Purchase of Own Shares and Distributable Profits


Where a limited company is permitted  to purchase its own shares it must either cancel them or sell them within 2 years

If the purchased shares are cancelled, the purchase must be financed by a fresh issue of shares, thus ensuring that share capital is maintained, or by the transfer from distributable profits to a capital redemption reserve fund or a sum equal to the nominal value of the shares purchased.  As the fund is not distributable, the profit is effectively frozen, thereby ensuring that permanent capital is maintained intact.

If the shares are purchased at a premium and then cancelled, the premium must, in general, be paid out of distributable profits.  This ensures that the share premium account, which is part of permanent capital, is not reduced.  But where the purchased shares had been issued at a premium, the premium on purchase of the shares may be made out of a fresh issue made to finance the purchase.  However, this may only be done up to the aggregate of all the premiums received on the original issue of the shares or the present balance of the share premium account, whichever is the lower.

Where a company purchases shares and holds them as treasury shares, the cost of the shares must be met out of distributable profits.  There is no requirement to create a capital redemption reserve fund since the issued share capital has not been reduced.  The cost of the purchased shares should not be shown as an asset in the company’s balance sheet but should be deducted from distributable profits.


A distribution is defined as every description of distribution of a company’s assets to members (shareholders) of the company whether in cash or otherwise, with the exception of:

  • An issue of bonus shares
  • The redemption or purchase of the company’s own shares out of capital (including the proceeds of a new issue) or out of unrealised profits
  • The reduction of share capital by:

o Reducing the liability on shares in respect of share capital not fully paid up o Paying off paid-up share capital

  • A distribution of assets to shareholders in a winding up of the company

All companies are should not pay dividends except out of profits available for that purpose. The general approach is that distributable profits consist of accumulated realised profits less accumulated realised losses.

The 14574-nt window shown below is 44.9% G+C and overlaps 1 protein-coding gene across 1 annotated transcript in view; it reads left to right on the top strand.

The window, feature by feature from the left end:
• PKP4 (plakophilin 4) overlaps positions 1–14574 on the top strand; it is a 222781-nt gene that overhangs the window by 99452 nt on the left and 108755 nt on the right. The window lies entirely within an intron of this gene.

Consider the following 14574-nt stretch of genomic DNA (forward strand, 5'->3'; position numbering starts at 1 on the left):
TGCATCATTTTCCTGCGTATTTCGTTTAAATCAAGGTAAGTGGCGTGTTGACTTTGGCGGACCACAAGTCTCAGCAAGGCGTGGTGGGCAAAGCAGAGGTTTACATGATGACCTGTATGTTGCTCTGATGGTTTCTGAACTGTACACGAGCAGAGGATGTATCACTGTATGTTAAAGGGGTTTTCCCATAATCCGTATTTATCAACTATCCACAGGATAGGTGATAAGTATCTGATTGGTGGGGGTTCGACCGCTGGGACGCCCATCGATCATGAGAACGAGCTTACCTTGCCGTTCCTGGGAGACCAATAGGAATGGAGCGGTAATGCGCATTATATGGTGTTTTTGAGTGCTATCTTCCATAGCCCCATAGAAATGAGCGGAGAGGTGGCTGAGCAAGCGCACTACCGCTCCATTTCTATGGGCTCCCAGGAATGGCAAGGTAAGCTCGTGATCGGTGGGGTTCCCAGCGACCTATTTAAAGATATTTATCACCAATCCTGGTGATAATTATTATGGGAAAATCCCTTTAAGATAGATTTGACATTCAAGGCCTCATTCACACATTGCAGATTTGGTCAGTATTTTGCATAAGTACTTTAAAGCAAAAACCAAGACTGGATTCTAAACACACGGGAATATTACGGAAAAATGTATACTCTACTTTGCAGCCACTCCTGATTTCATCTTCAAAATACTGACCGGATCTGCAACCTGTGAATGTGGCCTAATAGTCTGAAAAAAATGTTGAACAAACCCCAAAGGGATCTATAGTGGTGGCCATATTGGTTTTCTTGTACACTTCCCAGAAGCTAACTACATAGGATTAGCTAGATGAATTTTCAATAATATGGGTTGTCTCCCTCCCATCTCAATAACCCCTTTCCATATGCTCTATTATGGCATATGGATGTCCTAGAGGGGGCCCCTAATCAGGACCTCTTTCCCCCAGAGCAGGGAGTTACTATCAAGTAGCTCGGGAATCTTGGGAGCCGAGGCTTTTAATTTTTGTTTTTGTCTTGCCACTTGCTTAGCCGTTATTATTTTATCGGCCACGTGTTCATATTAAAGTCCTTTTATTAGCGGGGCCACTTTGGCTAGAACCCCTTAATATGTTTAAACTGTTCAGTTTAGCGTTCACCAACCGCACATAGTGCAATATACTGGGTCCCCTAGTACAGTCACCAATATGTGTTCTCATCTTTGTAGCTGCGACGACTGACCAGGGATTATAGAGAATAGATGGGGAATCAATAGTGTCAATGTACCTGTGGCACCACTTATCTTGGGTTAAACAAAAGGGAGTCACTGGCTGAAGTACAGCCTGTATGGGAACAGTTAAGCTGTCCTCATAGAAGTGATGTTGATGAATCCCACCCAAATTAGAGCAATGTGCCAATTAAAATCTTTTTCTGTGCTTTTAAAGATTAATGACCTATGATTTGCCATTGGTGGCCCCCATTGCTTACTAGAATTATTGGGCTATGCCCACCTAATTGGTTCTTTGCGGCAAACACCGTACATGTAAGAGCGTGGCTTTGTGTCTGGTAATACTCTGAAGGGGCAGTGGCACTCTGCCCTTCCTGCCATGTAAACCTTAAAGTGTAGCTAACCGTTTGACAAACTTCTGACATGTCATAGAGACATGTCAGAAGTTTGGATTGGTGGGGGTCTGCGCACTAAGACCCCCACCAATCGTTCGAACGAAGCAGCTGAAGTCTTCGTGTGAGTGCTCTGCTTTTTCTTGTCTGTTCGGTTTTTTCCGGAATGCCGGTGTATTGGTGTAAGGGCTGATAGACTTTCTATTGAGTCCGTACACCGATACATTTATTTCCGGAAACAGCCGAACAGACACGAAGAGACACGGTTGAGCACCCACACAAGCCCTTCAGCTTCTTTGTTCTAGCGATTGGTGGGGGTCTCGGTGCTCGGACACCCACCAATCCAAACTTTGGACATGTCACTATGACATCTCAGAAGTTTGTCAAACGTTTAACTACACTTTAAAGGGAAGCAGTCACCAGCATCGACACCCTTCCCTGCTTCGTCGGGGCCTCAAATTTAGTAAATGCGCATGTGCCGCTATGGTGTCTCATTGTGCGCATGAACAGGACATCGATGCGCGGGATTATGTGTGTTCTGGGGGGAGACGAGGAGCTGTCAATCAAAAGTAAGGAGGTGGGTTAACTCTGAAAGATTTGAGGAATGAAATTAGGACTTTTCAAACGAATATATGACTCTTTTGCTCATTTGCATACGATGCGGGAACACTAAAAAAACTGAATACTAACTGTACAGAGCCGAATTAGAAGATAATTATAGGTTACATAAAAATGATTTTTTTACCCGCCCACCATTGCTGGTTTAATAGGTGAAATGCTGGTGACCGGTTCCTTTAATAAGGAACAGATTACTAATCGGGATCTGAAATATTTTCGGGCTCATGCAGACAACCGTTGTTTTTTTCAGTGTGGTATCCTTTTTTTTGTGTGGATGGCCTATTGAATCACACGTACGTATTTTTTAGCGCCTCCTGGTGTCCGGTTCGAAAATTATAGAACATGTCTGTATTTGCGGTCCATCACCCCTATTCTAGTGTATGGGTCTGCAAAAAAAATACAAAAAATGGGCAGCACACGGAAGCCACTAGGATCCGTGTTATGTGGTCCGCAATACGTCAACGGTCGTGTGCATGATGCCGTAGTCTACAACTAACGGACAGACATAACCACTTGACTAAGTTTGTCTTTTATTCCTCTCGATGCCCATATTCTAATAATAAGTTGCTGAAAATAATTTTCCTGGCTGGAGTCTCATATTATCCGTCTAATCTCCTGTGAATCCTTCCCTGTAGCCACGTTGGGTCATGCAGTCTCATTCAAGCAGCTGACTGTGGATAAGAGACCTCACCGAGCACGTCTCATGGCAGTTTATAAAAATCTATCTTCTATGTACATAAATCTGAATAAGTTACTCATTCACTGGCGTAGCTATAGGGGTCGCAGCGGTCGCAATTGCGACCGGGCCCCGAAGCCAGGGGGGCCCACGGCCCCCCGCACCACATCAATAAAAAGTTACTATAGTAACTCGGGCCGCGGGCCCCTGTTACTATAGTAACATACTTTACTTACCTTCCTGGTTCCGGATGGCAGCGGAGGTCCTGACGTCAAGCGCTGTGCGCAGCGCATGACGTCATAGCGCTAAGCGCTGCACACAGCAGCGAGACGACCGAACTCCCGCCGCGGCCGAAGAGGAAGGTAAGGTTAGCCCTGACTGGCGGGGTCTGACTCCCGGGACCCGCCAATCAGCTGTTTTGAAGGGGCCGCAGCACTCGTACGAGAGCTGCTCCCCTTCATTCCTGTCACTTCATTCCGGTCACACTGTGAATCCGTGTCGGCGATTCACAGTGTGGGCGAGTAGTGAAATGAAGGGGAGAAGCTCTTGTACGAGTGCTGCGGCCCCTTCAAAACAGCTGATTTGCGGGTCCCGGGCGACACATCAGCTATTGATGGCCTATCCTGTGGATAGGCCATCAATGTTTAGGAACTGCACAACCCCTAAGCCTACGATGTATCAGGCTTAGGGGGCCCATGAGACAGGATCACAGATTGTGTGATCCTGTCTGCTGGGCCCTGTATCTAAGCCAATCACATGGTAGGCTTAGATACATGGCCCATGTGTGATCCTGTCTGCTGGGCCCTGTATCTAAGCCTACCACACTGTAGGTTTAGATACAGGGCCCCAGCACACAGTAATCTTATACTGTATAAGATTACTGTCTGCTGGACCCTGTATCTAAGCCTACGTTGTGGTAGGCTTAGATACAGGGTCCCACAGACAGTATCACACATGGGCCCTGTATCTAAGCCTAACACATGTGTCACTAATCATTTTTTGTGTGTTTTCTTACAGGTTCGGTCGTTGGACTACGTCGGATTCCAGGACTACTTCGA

• A company may only make a distribution out of profits where ‘its accumulated realised profits are less its accumulated realised losses’.
  • Any provision shall be treated as a realised loss except any provision in respect of a diminution in value in respect of all the non-current assets.
  • If non-current assets have been revalued upwards and depreciation is provided thereon, then the excess of this depreciation over depreciation on cost can be added back notionally to the income statement for the determination of realised profits.
  • On the disposal of a revalued asset any surplus held in reserves becomes realised.
  • IAS 21 requires recognition of gains or losses on foreign currency transactions as part of the profit or loss for the year. Such items should normally be treated as realised except gains on unsettled long-term monetary items.
  • Distributing group profits means distributing from the individual accounts of the holding company. Profits of subsidiaries or associates would only be considered as realised when dividends have been declared and are receivable by the holding company.
  • Development expenditure carried forward in the balance sheet which fulfils the IAS 38 criteria.

Additional Rules for Public Companies

A public company may not pay a dividend unless its net assets are at least equal to the aggregate amount of its called up share capital and undistributable reserves.

Undistributable reserves are:

  • Share premium account
  • Capital redemption reserve fund
  • Unrealised profits less unrealised losses
  • Any other reserve which the company is prohibited from distributing by any statute or by its Memorandum or Articles of Association.
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